US 3997892 A Abstract A digital to analog converter includes nonlinear and linear cascaded resistive voltage dividers the nonlinear divider having its resistors valued to approximate a desired transfer characteristic. The high order bits of the digital input code select a predetermined resistor of the nonlinear divider and place the voltage across such resistor across the linear resistive divider the lower order bits of the code thereafter selecting a point on the linear divider which provides an analog value equivalent to the digital input code.
Claims(6) 1. A digital to analog converter for converting a digital code having higher order bits and lower order bits to an analog value comprising: a first voltage divider having a plurality of resistors having values to approximate a desired transfer characteristic each of said resistors corresponding to a unique digital number representing said higher order bits; a second voltage divider having a plurality of series connected resistors of equal value; first switching means for connecting a resistor of said first voltage divider corresponding to the higher order bits across said second voltage divider; second single pole type switching means for coupling an analog output terminal to a point on said second voltage divider corresponding to said lower order bits; and decoding means responsive to said higher and lower order bits for providing control signals to said first and second switching means respectively.
2. A converter as in claim 1 together with means for applying a constant voltage across said first voltage divider.
3. A converter as in claim 1 where said switching means includes field effect transistors.
4. A converter as in claim 1 where said transfer characteristic is nonlinear and said second voltage divider has a substantially linear characteristic.
5. A converter as in claim 4 where the values of said resistors are chosen to provide said transfer characteristic of the form ##EQU1##
6. A converter as in claim 1 where said first switching means includes buffer amplifiers for connecting said resistor of said first voltage divider to said second voltage divider.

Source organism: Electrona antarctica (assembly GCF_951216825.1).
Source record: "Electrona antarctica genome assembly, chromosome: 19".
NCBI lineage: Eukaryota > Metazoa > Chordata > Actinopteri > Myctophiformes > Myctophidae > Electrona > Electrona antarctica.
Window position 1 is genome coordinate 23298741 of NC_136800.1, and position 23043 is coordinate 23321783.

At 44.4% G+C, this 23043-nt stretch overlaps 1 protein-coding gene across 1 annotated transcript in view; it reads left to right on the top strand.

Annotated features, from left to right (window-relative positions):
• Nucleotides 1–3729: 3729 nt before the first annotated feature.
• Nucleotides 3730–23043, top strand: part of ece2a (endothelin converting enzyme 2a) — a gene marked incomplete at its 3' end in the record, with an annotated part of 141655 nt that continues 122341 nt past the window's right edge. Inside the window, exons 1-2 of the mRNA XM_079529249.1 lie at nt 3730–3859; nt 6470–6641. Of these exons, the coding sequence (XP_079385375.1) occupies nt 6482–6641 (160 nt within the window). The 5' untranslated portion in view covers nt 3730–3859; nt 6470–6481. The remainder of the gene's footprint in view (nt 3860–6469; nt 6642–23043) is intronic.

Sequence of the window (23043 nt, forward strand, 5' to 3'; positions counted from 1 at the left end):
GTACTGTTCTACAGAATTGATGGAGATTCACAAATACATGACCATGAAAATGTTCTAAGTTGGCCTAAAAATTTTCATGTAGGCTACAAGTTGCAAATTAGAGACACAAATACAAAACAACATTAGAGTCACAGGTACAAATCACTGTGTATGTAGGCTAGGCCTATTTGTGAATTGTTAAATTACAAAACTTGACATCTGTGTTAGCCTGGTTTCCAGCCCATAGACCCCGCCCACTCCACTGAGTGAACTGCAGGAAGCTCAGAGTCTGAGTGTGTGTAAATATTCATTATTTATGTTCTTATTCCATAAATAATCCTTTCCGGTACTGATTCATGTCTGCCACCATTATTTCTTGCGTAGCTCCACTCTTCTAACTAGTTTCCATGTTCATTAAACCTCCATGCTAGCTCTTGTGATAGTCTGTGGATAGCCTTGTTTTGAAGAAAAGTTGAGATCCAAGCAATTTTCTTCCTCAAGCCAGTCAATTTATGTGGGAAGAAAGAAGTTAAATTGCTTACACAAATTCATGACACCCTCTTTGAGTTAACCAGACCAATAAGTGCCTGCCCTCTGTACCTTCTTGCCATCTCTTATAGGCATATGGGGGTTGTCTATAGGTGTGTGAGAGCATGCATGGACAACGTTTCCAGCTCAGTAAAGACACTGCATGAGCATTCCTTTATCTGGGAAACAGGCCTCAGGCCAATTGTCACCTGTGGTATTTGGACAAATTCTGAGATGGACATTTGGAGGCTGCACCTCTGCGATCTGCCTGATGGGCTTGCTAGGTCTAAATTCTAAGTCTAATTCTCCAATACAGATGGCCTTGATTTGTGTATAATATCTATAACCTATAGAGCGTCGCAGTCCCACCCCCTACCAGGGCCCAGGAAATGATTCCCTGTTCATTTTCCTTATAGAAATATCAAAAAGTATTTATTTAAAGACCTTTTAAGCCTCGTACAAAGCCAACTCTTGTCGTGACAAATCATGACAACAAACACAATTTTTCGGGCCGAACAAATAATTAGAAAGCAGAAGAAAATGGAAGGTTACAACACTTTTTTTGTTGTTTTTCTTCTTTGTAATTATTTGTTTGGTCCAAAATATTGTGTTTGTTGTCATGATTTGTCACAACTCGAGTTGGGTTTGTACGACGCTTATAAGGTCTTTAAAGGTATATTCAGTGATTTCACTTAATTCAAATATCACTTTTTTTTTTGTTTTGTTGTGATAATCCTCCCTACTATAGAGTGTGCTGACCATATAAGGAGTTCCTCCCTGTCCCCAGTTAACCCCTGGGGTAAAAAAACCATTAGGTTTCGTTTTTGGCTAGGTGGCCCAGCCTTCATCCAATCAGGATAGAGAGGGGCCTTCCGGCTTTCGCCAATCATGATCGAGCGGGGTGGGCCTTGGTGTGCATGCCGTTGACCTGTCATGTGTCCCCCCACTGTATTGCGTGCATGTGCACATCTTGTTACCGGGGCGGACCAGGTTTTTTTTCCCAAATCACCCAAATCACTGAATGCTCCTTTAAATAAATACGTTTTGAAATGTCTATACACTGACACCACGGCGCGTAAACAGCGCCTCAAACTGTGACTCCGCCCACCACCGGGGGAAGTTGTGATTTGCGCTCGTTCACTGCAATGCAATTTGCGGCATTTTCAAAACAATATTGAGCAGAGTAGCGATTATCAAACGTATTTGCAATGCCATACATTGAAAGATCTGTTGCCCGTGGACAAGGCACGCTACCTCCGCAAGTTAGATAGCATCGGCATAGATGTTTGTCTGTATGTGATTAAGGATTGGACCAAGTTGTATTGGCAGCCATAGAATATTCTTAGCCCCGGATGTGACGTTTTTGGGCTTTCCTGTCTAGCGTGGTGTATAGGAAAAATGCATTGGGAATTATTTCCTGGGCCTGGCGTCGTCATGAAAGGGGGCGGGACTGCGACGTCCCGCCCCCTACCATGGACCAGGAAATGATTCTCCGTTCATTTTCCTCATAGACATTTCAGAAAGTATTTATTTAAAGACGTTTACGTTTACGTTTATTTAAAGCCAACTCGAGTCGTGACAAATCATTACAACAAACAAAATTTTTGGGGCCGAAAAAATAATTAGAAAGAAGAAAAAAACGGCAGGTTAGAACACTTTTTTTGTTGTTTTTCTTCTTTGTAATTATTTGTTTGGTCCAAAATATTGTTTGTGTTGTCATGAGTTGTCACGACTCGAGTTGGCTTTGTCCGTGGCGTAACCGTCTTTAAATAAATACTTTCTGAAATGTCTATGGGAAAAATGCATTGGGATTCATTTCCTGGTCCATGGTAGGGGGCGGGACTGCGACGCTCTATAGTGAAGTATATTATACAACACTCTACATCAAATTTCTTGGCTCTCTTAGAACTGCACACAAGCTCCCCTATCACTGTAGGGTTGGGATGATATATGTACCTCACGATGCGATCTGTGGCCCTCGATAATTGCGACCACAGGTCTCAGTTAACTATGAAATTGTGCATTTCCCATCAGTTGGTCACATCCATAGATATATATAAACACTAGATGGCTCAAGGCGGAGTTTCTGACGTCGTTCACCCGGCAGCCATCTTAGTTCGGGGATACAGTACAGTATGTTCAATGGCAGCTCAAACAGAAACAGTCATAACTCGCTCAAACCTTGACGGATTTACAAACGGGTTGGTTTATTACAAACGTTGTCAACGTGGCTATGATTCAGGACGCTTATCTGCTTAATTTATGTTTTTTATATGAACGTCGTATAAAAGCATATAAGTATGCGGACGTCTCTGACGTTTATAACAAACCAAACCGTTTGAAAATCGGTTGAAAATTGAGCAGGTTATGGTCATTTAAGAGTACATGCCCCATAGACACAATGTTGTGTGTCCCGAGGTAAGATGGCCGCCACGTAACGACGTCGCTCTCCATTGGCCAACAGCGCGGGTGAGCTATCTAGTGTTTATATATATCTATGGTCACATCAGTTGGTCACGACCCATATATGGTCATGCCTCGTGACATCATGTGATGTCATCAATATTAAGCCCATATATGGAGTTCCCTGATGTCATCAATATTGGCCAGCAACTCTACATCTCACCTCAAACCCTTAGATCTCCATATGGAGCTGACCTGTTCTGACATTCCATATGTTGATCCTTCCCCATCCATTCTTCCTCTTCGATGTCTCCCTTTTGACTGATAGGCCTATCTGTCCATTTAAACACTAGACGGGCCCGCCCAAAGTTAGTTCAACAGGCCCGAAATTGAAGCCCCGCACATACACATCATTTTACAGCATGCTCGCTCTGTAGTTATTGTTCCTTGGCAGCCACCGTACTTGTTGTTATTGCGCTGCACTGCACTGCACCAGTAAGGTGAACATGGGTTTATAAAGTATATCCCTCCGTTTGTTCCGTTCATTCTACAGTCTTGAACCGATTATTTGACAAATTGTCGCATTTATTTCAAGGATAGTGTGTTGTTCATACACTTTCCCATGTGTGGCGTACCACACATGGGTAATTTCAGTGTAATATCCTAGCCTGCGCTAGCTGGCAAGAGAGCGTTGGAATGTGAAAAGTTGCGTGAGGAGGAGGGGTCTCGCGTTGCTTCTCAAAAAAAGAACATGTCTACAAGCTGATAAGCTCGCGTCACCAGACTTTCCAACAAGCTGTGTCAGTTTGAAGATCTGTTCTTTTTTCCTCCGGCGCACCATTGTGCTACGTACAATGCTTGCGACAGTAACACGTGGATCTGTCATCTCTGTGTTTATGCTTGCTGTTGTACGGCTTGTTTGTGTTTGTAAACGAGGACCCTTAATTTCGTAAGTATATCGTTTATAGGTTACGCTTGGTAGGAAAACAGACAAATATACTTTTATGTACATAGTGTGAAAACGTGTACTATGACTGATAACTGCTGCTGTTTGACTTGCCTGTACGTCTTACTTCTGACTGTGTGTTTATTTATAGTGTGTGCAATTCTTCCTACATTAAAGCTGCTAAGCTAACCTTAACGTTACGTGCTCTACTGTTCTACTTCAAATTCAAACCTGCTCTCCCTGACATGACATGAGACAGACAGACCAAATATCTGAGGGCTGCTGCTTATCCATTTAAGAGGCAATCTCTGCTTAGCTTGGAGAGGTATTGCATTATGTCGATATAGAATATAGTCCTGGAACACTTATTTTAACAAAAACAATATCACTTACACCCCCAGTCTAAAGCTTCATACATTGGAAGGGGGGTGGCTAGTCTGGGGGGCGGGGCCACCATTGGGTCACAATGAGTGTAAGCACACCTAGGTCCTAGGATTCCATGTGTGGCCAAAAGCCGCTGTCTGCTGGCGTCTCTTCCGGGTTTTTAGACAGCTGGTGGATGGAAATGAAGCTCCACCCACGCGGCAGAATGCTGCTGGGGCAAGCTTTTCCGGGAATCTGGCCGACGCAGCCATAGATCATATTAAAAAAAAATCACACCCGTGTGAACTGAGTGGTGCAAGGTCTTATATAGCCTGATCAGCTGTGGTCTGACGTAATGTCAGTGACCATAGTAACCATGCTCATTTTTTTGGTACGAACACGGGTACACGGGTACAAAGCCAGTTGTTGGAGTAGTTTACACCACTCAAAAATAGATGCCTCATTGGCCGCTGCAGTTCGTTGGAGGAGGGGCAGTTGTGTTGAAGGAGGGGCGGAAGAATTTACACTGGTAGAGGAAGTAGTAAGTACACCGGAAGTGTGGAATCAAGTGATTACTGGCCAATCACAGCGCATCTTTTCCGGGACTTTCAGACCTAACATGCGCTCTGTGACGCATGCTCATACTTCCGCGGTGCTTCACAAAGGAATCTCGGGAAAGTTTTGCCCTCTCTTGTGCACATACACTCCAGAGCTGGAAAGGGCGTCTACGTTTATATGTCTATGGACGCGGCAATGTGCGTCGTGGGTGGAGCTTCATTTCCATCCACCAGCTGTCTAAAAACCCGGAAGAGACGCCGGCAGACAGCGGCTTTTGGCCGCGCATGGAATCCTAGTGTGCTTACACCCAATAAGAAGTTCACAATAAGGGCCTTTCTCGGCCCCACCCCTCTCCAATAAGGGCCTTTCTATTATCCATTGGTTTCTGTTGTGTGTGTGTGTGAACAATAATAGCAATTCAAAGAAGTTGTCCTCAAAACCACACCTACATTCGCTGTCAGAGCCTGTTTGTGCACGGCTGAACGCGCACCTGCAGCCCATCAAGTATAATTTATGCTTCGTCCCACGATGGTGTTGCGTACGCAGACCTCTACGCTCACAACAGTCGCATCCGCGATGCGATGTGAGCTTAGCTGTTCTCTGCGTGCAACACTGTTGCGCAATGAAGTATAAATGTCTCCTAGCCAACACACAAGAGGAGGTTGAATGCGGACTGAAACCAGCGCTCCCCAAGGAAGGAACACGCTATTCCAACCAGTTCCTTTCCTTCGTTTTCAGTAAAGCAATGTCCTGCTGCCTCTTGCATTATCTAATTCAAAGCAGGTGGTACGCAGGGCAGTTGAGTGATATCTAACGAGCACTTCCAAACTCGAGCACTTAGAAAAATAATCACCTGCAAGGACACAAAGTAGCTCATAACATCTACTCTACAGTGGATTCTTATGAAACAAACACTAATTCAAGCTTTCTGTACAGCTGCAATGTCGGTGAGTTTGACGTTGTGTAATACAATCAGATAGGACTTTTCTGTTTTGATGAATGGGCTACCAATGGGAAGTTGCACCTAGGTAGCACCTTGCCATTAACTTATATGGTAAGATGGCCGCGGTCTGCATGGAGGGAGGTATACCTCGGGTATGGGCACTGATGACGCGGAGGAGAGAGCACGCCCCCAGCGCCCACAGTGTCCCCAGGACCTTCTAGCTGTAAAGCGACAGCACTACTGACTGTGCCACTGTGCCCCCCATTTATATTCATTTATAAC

Description This is a continuation, of application Ser. No. 383,268 filed July 27, 1973, abandoned. The present invention is directed to a digital to analog converter with improved companding. In the telephone art in pulse code modulation (PCM) systems, digital to analog converters are required for converting to PCM from a sampled analog signal and thereafter reconverting back to an analog signal. A typical PCM signal consists of eight bits which represent 256 different amplitude levels. During the above conversions, it is desirable to provide a standard companding characteristic to improve the signal to distortion ratio of speech. Past techniques have introduced excessive errors. In addition, any change in the companding characteristic was very difficult to make. It is, therefore, a general object of the invention to provide an improved digital to analog (D/A) converter. It is another object of the invention to provide a D/A converter which has improved companding. In accordance with the above objects there is provided a digital to analog converter for converting a digital code having higher order bits and lower order bits to an analog value. A first resistive voltage divider has a plurality of resistors having values to approximate a desired transfer characteristic, each of the resistors corresponding to a unique digital number representing higher order bits. A second resistive voltage divider is also provided. First switching means connect a resistor of the first voltage divider corresponding to the higher order bits across the second voltage divider. Second switching means are responsive to the lower order bits for coupling an analog output terminal to a point on the voltage divider corresponding to the lower order bits. FIG. 1 is a simplified circuit diagram of a D/A converter embodying the present invention and also illustrates a corresponding A/D converter; FIG. 1A is a simplified representation of FIG. 1; FIG. 1B shows the transfer characteristic of FIG. 1; FIG. 2 is a more detailed circuit diagram of a portion of FIG. 1; FIGS. 3A, B and C are a detailed circuit schematic of FIG. 2; and FIG. 4 is a chart useful in understanding FIGS. 3A - C. FIG. 1 illustrates the digital to analog converter of the present invention and also when such converter is used for analog to digital conversion. It includes a first resistor voltage divider 10 including the representative resistors R Second switching means 17 are provided which when actuated by control logic unit 13 are responsive to the four lower order bits of the digital code for coupling the analog output terminal 19 to a point on the resistive chain 16 corresponding to the particular lower order bits inputed at terminal 12. As indicated by the bracket coupling lines 16a and b of resistive voltage divider 16 additional sections for resistive voltage dividers can be provided to yield the desired transfer characteristic. With respect to the transfer characteristic of FIG. 1B only the first and second resistive voltage dividers 10 and 16 are necessary. As specifically described thusfar, the circuit of FIG. 1 provides a digital to analog conversion where the digital input at 12 is converted to an analog signal at 19. The same circuit, however, can function as an analog to digital converter by the addition of the comparator 21 which has as one input a sampled pulse amplitude modulated (PAM) signal which, for example, would be an audio signal from a telephone line, which has been sampled and is compared in comparator 21 with the analog output of the digital to analog converter. This produces a feedback on line 22 to control logic unit 13 which when processed by the control logic 13 causes the appropriate switching units 14 and 17 to be actuated to cause a comparison to take place in comparator 21. The control logic has the capability of making successive approximations in a manner well known in the art. FIG. 1A illustrates the circuit of FIG. 1 in more schematic form where resistive voltage dividers 10 and 16 are indicated; the lines 16a and 16b being across a selected portion of resistive voltage divider 10. In other words, the connection of a selected resistor by switch unit 14 to the buffers 18 and 20 in effect connects this resistor across divider 16 as indicated schematically in FIG. 1A and as will be explained below in greater detail in FIGS. 3A and 3B. Voltage divider 10 has applied to its two ends a positive reference voltage, VR+, and ground; it is therefore equivalent to the upper half of divider 10. Thus, the final analog output is a combination of two partial voltages; one across the portion 23 of resistive voltage divider 10 and a second partial voltage across the portion 24 of resistive voltage divider 16. FIG. 2 illustrates in specific detail the resistive voltage dividers 10 and 16 each of which actually include 16 resistors which are indicated with their relative resistive values in order to achieve the characteristic of FIG. 1B. For example, in resistive voltage divider 10 the relative values of eight resistors range in an exponential manner from the center tap or ground going in both positive and negative directions between the VR+ and VR-. The bits necessary for switching resistor 16 are indicated, for example, by the two switching points designated 1011XXXX and coupled by the dashed line 26 to indicate a closure. Similarly, for a negative signal, the dashed line 27 indicates the closure of switches designated 0101XXXX to place the resistor having a value 4 between the inputs of buffers 20 and 18 or in other words, to place the ends of the voltage divider 16 across that resistor. Of course, only one of the above switch closures would occur at any one time. Similarly in the case of switching means 17, the indicated lower order four bits correspond to the digital code which will close that particular switch to thus connect the analog output terminal 19 to the appropriate point on voltage divider 16. Now referring to FIGS. 3A, 3B and 3C which show in detail the circuit of FIG. 2, voltage divider 10 includes the resistors R34 through R49 along with their values in ohms. The constant voltage source VR+ is supplied by transistor Q7 and associated circuitry and VR- is supplied by transistor Q8 and associated circuitry. Switching means 14 include pairs of field effect transistors which are coupled across the respective individual resistors. For example, the first resistor R34 has one side coupled to the source terminal of field effect transistor 31 and the other side to the source terminal field effect transistor 32. The bases of these transistors are tied together and to an integrated decoding circuit 33 and 34. The circuits receive the four higher order bit inputs from the control logic unit indicated as 10, 20, 40 and 80. Circuit 34 also includes a 80 input which is for the purpose of indicating polarity. These circuits are of a standard decoder type designated 7445. The combination of circuit 33 and 34 thus have 16 outputs; one for each of the resistors in voltage divider 10. FIG. 4 illustrates the four bit input of 10, 40, 20, 80 where 80 is used for polarity and the other three are used bits for choosing the proper resistor or nonlinear segment of voltage divider 10. The selected resistor of the voltage divider and the voltage across it appears between buffer amplifiers 18 and 20 as shown in FIG. 3B. The outputs of these amplifiers are coupled across the voltage divider 16 on the end points 16a and 16b as illustrated in FIG. 3C. Voltage divider 16 includes resistors R60 through R69 and R76 through R81 along with their appropriate values in ohms. Except for the end resistors the values are the same to thus provide a linear network. Associated with each resistor in voltage divider 16 is a field effect transistor shown at 17. The 16 field effect transistors 17 are switched by integrated circuits 36 and 37 similar to circuits 33 and 34 and have as inputs the four lower order digital code bits designated 1, 2, 4, 8 and 8 from the control logic unit as illustrated in FIG. 1. Circuits 36 and 37 have 16 outputs each coupled to their respective gate inputs of the field effect transistors of switching unit 17. The logical switching of integrated circuits 36 and 37 is again shown in FIG. 4 where the 1, 2, 4 and 8 bits produce 16 outputs for the linear string of resistors. The outputs of all field effect transistors are coupled together on output line 19 which provides the analog output of the digital to analog converter of the present invention. Line 19 is also coupled to comparator amplifier 21 which receives as its other input the sampled PAM on line 39. This is fed back to the control logic unit for the purpose of A/D conversion through transistor buffer amplifiers Q1 and Q2 and then to line 22. Thus to summarize the operation of voltage divider 10 and voltage divider 16 referring to FIG. 1B, a selection of a particular resistor of nonlinear voltage divider 10 selects, for example, a segment 11 of the transfer characteristic of FIG. 1B. The segment itself is linear and thus the linear voltage divider 16 locates the point on the segment 11, for example, which has the proper equivalent analog level to the digital code which as discussed above provides for 256 digital code levels; that is, 2 raised to the eighth power. In conclusion, the present invention provides an improved D to A converter with a companding characteristic which may be easily modified. That is, the voltage divider 16 can have resistor values approximating any transfer characteristic desired. At the same time, the cascaded voltage dividers 10 and 16 do not in effect sum errors but any error in the system is maintained at a low but constant percent irrespective of the digital value being converted. Finally for more complex characteristics, additional sections similar to voltage divider 10 can be utilized. Patent Citations